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Allergies (HC articles)

Misconceptions about Allergies

Children outgrow allergies

Some children do outgrow their allergies, but the majority retain them, especially if they're to foods such as nuts and fish. At least 50 per cent of allergies to pets, pollen and dust mites also persist into adult life.

Allergies are all in the mind

Allergies are potentially life-threatening reactions to common environmental substances and foods, resulting in allergic inflammation. Emotions can exacerbate symptoms but are never the main cause.

What is an allergy?

An allergy is an adverse reaction to a protein in our environment, such as those found on pets, and in pollen or nuts. These proteins are called allergens and are normally harmless.

In people with an allergy, the body reacts to a specific allergen by releasing histamine from mast cells in the skin, lungs, nose or intestine. This causes inflammation and swelling.

Symptoms can include itchy skin, tissue swelling and wheezing. In severe cases it can lead to full-blown anaphylaxis or even death.

Cashews cause worse allergic response than peanuts

Fri Aug 10, 2007

NEW YORK (Reuters Health) - Peanuts may be more notorious, but cashews seem to trigger more severe allergic reactions in children. In a study of 141 children with allergies to cashews or peanuts, British researchers found that cashew reactions were generally more serious.

Another reason for you to put the cat out

From The Times

July 2, 2007

David Rose

Keeping a cat can irritate the lungs and exacerbate the symptoms of asthma, even in people who have no specific allergy to the animals, researchers say.

Up to 15 per cent of people are allergic to them, with their sensitivity attributed to a reaction against at least one particular protein that is secreted from the cat’s skin.

<b>Mediterranean diet makes allergies vanish in children</ b>

Monday, June 04, 2007 by: Staff writer

Researchers studying children in Greece found that those who eat a Mediterranean diet rich in vegetables, fruits, nuts, and olive oil experience less respiratory allergies and asthma than other children. Dr. Paul Cullinan of Britain's Royal Brompton Hospital and National Heart and Lung Institute and colleagues in Greece and Spain studied 690 children aged 7 to 18 using a 58-food frequency questionnaire.

Nasal allergies significantly impact sleep quality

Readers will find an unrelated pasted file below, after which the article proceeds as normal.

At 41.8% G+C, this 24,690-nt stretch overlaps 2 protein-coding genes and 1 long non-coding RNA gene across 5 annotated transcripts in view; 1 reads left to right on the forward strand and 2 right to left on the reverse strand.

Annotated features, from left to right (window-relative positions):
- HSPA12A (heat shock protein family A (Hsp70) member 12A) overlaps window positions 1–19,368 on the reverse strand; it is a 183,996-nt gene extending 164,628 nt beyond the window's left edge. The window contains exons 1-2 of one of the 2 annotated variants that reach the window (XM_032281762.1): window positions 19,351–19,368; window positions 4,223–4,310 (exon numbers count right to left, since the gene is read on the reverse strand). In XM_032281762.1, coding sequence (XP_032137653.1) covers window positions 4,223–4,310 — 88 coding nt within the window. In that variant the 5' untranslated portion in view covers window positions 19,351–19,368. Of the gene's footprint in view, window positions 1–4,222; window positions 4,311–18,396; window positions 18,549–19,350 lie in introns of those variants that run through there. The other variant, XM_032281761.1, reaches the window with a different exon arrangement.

Thu Sep 28, 2006

NEW YORK (Reuters Health) - Allergic rhinitis affects all aspects of sleep, according to a new study.

"Allergic rhinitis is common and has been shown to impair social life and sleep," Dr. Damien Leger, of Center du Sommeil et de la Vigilance, Paris, France, and colleagues write in the Archives of Internal Medicine. "Patients with severe symptoms may have more sleep disturbances than those with a mild form of the disease, but this has never been assessed using a validated tool."

Worldwide Rise In Kids' Asthma And Hayfever

Friday, 25th August 2006, 07:06
Category: Healthy Living
The number of children suffering from allergies such as hayfever and asthma has risen across the world over the past decade, a study shows.

And the survey of about 500,000 children, aged between six and 14, found the increases were most common among the youngest.

Food Allergies

A food allergy occurs when your immune system responds defensively to a specific food protein that is not harmful to the body.

The first time you eat the offending food, your immune system responds by creating specific disease-fighting antibodies (called immunoglobulin E or IgE). When you eat the food again, the IgE antibodies spring into action, releasing large amounts of histamine in an effort to expel the "foreign invader" from your body. Histamine is a powerful chemical that can affect the respiratory system, gastrointestinal tract, skin or cardiovascular system.

Try these tips to help with pet allergies

June 10, 2006

By Jennifer Gardner

Pet allergies are no fun. Even if you already have a pet, you can develop allergies to that animal. Some people feel they can never have indoor pets because of the misery caused by the animals’ dander.

To appeal to those who would love pets but can’t handle the allergens, a San Diego-based company called Allerca has unveiled a hypoallergenic cat.